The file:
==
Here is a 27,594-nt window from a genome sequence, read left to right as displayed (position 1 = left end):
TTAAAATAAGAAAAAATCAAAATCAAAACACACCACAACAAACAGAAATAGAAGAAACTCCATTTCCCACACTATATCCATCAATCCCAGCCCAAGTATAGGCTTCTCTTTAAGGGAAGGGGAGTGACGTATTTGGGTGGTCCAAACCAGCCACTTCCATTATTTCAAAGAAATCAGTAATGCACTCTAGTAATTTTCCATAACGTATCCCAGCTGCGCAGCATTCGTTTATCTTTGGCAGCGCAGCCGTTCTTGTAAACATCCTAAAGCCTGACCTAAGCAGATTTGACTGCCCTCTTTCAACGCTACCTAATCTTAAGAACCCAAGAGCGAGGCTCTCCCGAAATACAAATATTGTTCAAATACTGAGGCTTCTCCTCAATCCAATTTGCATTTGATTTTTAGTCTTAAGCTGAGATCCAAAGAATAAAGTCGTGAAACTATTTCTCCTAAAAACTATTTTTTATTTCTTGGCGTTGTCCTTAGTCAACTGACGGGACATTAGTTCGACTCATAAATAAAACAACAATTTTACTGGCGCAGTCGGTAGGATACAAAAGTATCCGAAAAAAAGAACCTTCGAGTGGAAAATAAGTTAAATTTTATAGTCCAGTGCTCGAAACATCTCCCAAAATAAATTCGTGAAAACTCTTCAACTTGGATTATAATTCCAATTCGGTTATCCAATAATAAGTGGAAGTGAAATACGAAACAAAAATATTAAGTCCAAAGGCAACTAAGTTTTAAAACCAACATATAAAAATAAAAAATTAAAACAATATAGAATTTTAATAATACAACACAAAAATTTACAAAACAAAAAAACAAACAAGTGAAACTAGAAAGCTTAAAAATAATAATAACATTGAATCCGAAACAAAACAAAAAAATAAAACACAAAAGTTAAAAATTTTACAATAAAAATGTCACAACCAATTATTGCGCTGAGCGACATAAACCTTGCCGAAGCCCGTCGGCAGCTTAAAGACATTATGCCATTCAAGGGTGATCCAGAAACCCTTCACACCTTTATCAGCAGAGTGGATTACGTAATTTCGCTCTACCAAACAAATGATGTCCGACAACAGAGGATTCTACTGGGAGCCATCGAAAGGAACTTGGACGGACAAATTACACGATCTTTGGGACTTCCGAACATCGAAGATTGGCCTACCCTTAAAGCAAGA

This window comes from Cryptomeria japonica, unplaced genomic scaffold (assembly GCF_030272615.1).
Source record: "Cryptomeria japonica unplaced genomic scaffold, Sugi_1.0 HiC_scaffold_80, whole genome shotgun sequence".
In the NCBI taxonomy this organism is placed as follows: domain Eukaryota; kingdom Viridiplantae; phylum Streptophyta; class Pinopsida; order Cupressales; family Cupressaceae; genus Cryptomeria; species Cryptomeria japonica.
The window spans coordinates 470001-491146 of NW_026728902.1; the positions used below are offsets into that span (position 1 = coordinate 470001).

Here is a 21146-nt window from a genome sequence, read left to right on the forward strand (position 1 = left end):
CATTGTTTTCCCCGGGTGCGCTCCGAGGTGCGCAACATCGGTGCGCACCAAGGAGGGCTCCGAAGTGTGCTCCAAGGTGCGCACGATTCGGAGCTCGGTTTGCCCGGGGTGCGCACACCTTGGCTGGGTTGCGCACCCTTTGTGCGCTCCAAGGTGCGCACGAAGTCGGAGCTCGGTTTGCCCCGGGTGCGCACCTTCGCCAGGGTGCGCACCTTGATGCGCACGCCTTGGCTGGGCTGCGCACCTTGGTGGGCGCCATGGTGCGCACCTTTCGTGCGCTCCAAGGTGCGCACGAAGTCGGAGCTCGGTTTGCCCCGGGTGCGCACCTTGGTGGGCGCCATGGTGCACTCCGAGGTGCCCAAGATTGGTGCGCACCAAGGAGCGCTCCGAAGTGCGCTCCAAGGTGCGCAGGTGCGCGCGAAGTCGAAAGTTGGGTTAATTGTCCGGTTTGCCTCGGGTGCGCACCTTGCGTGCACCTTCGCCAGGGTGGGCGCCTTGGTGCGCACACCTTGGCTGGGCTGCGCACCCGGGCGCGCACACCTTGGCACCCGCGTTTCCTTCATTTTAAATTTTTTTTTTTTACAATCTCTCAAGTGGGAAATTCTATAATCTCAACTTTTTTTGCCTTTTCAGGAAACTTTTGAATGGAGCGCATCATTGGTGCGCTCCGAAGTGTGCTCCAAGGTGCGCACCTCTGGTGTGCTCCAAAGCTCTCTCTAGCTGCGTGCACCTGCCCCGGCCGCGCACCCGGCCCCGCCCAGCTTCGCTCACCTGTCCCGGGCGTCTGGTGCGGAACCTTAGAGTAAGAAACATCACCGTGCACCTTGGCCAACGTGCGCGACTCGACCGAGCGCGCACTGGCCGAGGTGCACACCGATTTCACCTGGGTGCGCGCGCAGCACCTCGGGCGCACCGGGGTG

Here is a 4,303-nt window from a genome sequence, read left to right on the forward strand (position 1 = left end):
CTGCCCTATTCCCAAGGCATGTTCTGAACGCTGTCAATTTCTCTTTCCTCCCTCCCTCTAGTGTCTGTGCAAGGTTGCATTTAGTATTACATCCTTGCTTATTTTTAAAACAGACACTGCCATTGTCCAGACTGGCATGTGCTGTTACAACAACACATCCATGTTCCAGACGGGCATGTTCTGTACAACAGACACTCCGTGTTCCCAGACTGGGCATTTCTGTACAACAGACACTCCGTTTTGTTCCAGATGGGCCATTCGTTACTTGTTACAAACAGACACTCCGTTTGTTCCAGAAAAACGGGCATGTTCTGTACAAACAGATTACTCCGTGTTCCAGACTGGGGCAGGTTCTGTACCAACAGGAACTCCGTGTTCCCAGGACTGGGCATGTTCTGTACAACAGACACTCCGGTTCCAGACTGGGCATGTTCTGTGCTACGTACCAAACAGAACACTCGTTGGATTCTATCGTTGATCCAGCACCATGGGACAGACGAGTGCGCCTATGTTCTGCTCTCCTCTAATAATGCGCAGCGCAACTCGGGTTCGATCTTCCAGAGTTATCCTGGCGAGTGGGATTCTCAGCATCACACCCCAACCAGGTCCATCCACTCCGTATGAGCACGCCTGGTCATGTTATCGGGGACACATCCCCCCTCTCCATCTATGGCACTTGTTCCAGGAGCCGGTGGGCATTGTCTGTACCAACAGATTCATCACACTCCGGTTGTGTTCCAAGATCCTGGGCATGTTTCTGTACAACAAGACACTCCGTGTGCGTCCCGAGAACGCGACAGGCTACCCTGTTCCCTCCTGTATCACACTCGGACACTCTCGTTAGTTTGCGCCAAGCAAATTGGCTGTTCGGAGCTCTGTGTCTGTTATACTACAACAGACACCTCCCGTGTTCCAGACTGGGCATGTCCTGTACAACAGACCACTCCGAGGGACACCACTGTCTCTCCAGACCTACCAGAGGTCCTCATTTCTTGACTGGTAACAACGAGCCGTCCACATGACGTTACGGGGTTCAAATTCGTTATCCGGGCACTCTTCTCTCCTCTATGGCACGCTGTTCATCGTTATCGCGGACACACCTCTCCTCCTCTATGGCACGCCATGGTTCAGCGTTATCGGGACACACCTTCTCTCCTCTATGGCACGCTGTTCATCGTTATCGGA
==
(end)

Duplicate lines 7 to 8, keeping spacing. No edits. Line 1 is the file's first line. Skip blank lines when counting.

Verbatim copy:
Here is a 21146-nt window from a genome sequence, read left to right on the forward strand (position 1 = left end):
CATTGTTTTCCCCGGGTGCGCTCCGAGGTGCGCAACATCGGTGCGCACCAAGGAGGGCTCCGAAGTGTGCTCCAAGGTGCGCACGATTCGGAGCTCGGTTTGCCCGGGGTGCGCACACCTTGGCTGGGTTGCGCACCCTTTGTGCGCTCCAAGGTGCGCACGAAGTCGGAGCTCGGTTTGCCCCGGGTGCGCACCTTCGCCAGGGTGCGCACCTTGATGCGCACGCCTTGGCTGGGCTGCGCACCTTGGTGGGCGCCATGGTGCGCACCTTTCGTGCGCTCCAAGGTGCGCACGAAGTCGGAGCTCGGTTTGCCCCGGGTGCGCACCTTGGTGGGCGCCATGGTGCACTCCGAGGTGCCCAAGATTGGTGCGCACCAAGGAGCGCTCCGAAGTGCGCTCCAAGGTGCGCAGGTGCGCGCGAAGTCGAAAGTTGGGTTAATTGTCCGGTTTGCCTCGGGTGCGCACCTTGCGTGCACCTTCGCCAGGGTGGGCGCCTTGGTGCGCACACCTTGGCTGGGCTGCGCACCCGGGCGCGCACACCTTGGCACCCGCGTTTCCTTCATTTTAAATTTTTTTTTTTTACAATCTCTCAAGTGGGAAATTCTATAATCTCAACTTTTTTTGCCTTTTCAGGAAACTTTTGAATGGAGCGCATCATTGGTGCGCTCCGAAGTGTGCTCCAAGGTGCGCACCTCTGGTGTGCTCCAAAGCTCTCTCTAGCTGCGTGCACCTGCCCCGGCCGCGCACCCGGCCCCGCCCAGCTTCGCTCACCTGTCCCGGGCGTCTGGTGCGGAACCTTAGAGTAAGAAACATCACCGTGCACCTTGGCCAACGTGCGCGACTCGACCGAGCGCGCACTGGCCGAGGTGCACACCGATTTCACCTGGGTGCGCGCGCAGCACCTCGGGCGCACCGGGGTG